Richard George Voge was born in Chicago, Illinois, on 4 May 1904, son of Richard and Harriet (Fish) Voge. He attended Harrison Technical High School, Chicago, prior to his appointment to the US Naval Academy, Annapolis, Maryland, from the Sixth Congressional District of his native state in 1921. As a Midshipman he participated in water polo. Graduated and commissioned Ensign on 4 June 1925, he subsequently advanced in rank to that of Captain, to date from 20 July 1943. On 1 November 1946, he was transferred to the Retired List of the US Navy and was advanced to the rank of Rear Admiral on the basis of combat awards.
Following graduation from the Naval Academy in 1925, he joined USS Pittsburgh, flagship of Commander in Chief, Asiatic Fleet. While on board that cruiser he was a member of that landing force ashore during the Nationalist advance on the Bund in Shanghai, China in April and May 1927. Detached from Pittsburgh in April 1928, he then had duty in USS Pecos until February 1929, when he transferred to USS Trenton.
Returning to the United States in November 1929, he had instruction at the Naval Air Station, Pensacola, Florida, and in March 1930 reported on board USS Bridge. From July 1930 to January 1931 he had submarine training at the Submarine Base, New London, Connecticut, after which he served in USS S-29, operating on Asiatic Station. Detached from that submarine in June 1932, he then joined the Staff of the Commandant, Ninth Naval District, with headquarters at Great Lakes, Illinois, and in September 1933 became an Instructor in the Department of Marine Engineering at the Naval Academy.
On 20 June 1935 he assumed command of USS S-18, and between May and December 1937 commanded USS S-33. Detached from command of the latter, he returned to the United States and was assigned to the Naval Ordnance Plant, Baldwin, Long Island, New York. He remained there until September 1939, when he was ordered to the Norfolk Navy Yard, Portsmouth, Virginia, to assist in fitting out USS Rowan. He joined that destroyer as Executive Officer upon her commissioning, 23 September 1939, and in February 1940 assumed command of USS Sealion.
He served as Commanding Officer of Sealion until that submarine was sunk by Japanese bombs while undergoing overhaul at Cavite (Philippine Islands) Navy Yard, three days following the Japanese attack on the Naval Base, Pearl Harbor, Territory of Hawaii, on 7 December 1941. Later that same month, he became Commanding Officer of USS Sailfish, and for outstanding service while in that command was awarded the Navy Cross, the Bronze Star Medal with Combat “V”, and also received a Letter of Commendation with authorization to wear the Commendation Ribbon and Combat “V. The citations follow in part:
Navy Cross: “For successful attacks on a Japanese cruiser and aircraft carrier in January 1942 and March 1942, respectively, while commanding the USS SAILFISH.”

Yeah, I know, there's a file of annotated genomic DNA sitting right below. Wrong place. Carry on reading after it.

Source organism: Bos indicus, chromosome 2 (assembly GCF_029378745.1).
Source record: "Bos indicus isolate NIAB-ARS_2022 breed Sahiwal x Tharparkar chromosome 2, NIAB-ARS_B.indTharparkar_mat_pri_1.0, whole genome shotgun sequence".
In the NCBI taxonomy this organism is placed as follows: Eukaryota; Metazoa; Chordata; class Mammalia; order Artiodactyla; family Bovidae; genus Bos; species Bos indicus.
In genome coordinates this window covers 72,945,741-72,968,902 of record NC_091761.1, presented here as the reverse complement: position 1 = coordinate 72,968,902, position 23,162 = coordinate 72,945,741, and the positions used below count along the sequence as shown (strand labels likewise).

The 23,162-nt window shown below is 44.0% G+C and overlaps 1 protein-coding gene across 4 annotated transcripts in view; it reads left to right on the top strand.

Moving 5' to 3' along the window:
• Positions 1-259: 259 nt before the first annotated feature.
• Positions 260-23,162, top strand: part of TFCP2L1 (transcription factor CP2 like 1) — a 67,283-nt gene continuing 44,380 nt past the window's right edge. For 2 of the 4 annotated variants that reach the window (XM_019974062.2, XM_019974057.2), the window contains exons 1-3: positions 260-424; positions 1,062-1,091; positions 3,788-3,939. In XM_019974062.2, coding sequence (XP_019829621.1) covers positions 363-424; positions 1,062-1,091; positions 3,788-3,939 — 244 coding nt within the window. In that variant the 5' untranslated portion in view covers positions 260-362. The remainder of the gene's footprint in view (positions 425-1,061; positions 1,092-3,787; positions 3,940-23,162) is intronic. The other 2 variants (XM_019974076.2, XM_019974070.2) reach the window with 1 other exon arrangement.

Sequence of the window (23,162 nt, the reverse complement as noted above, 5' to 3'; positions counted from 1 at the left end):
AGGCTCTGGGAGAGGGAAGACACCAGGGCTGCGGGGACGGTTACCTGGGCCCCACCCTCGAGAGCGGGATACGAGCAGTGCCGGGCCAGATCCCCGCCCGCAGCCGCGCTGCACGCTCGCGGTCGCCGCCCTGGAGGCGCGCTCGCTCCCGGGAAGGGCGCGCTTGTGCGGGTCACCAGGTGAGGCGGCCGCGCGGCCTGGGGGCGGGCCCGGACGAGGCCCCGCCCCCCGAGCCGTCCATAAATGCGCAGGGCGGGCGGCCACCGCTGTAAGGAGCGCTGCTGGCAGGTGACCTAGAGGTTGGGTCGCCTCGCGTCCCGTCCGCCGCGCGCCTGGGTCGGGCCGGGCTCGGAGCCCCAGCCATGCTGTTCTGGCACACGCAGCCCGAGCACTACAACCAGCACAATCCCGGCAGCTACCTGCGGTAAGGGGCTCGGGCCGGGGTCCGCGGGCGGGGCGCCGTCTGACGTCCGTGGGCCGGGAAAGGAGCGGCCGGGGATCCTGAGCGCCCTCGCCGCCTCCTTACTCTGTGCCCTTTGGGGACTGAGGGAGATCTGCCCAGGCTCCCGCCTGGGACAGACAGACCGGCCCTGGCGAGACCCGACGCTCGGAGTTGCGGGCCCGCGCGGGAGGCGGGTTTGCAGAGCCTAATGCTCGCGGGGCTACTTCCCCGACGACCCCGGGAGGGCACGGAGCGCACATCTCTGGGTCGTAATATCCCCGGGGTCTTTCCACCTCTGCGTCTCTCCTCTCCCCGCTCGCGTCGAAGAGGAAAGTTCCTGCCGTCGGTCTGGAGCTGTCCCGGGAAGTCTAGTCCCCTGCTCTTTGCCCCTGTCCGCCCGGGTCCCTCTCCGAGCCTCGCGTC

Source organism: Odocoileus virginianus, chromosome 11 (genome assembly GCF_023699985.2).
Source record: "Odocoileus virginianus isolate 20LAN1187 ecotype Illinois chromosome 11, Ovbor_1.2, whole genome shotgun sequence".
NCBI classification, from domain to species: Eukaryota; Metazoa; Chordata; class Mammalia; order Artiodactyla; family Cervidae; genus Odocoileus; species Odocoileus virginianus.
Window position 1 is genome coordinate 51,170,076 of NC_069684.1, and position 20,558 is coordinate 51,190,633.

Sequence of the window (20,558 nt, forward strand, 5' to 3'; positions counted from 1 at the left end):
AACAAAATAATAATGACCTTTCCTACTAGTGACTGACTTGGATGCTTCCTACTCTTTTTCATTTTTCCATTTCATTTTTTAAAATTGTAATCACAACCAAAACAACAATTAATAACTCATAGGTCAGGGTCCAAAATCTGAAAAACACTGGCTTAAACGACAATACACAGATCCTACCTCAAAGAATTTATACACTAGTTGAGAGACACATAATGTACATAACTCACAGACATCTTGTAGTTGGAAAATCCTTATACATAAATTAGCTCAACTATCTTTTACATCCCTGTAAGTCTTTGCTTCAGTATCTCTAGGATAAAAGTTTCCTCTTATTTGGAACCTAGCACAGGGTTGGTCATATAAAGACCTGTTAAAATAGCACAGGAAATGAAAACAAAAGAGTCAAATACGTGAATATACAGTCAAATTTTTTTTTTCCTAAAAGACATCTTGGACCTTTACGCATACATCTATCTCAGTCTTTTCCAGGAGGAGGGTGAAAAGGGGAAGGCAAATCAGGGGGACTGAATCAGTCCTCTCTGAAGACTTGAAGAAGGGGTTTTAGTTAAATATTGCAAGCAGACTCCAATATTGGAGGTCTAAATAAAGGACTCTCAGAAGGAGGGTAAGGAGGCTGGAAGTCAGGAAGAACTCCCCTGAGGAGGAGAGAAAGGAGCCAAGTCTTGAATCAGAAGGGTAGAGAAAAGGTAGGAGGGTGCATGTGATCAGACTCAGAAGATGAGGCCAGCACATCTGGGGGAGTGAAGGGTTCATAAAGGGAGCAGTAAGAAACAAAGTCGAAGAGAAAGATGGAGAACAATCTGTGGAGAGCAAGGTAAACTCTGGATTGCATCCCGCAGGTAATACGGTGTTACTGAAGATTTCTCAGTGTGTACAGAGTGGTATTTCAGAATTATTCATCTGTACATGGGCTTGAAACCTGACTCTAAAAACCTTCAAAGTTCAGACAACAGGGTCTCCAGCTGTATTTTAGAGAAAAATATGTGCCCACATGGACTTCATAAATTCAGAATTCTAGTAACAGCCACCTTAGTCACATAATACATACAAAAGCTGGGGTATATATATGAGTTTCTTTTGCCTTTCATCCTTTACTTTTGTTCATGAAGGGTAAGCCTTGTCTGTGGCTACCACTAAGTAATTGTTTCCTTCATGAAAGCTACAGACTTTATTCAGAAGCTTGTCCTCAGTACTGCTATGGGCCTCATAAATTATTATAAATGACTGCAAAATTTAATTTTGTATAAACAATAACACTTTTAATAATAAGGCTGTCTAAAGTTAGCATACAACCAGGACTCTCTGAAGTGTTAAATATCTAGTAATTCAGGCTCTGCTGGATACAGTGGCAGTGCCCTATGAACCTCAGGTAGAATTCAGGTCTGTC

Bronze Star Medal: “For heroic achievement…during the Third War Patrol of (the SAILFISH)…in Japanese controlled waters north of the Malay Barrier from February 19 to March 19, 1942…(He) delivered a torpedo attack against a heavily escorted aircraft carrier of approximately 26,900 tons, severely damaging the hostile vessel, skillfully maneuvering the SAILFISH to evade enemy countermeasures he brought her safely to port…”
Letter of Commendation: “For meritorious conduct…as Commanding Officer of the USS SAILFISH during the Fifth War Patrol…in the South China Sea from June 15, 1942 to August 1, 1942…(He) aggressively penetrated an enemy escort screen and delivered a smashing torpedo attack which resulted in the sinking of a valuable 7,000 ton enemy vessel…His conduct throughout was in inspiration to the officers and men in his ship…”
Detached from command of Sailfish in September 1942, he then joined the Staff of the Commander Submarine Force, US Pacific Fleet. “For exceptionally meritorious service…as Operations and Combat Intelligence Officer, Submarine Force, Pacific Fleet, from September 1942 to June 1945…” he was awarded the Distinguished Service Medal. The citation continues in part:
“…Captain Voge skillfully organized and placed into operation the highly effective methods by which our submarines have sought out and destroyed the enemy. Resourceful and intelligent in his analysis of Japanese ship movements and strategy, he was able to coordinate the operations of all submarines in the Pacific Fleet with other forces with the result that millions of tons of enemy merchant and combat shipping were sunk or damaged; further, he contributed immeasurably to the inauguration and success of air sea rescue operations in support of air strikes against the Japanese Home Islands…Tireless and zealous in his devotion to duty, (he) rendered distinguished and invaluable service toward the ultimate blockade of the enemy’s Empire and, in consequence, the neutralization of his ability to maintain a war machine…”
In June 1945 he became Historical Officer on the Staff of Commander Submarines, US Pacific Fleet, and continued to serve in that capacity until March 1946, after which he was assigned to the Office of the Chief of Naval Operations, Navy Department, Washington, DC. He remained there until relieved of all active duty on 27 August 1946, and on 1 November, of the same year was transferred to the Retired List of the US Navy. He died on 17 November 1948, at the United Hospital, Port Chester, New York.
In addition to the Navy Cross, the Distinguished Service Medal; Bronze Star Medal with Combat “V”, and the Commendation Ribbon, Rear Admiral Vogue had the Army Distinguished Unit Badge (awarded all personnel serving in the defense of the Philippines); the Yangtze Service Medal; American Defense Service Medal, Fleet Clasp; Asiatic-Pacific Campaign Medal; World War II Victory Medal; and the Philippine Defense Ribbon.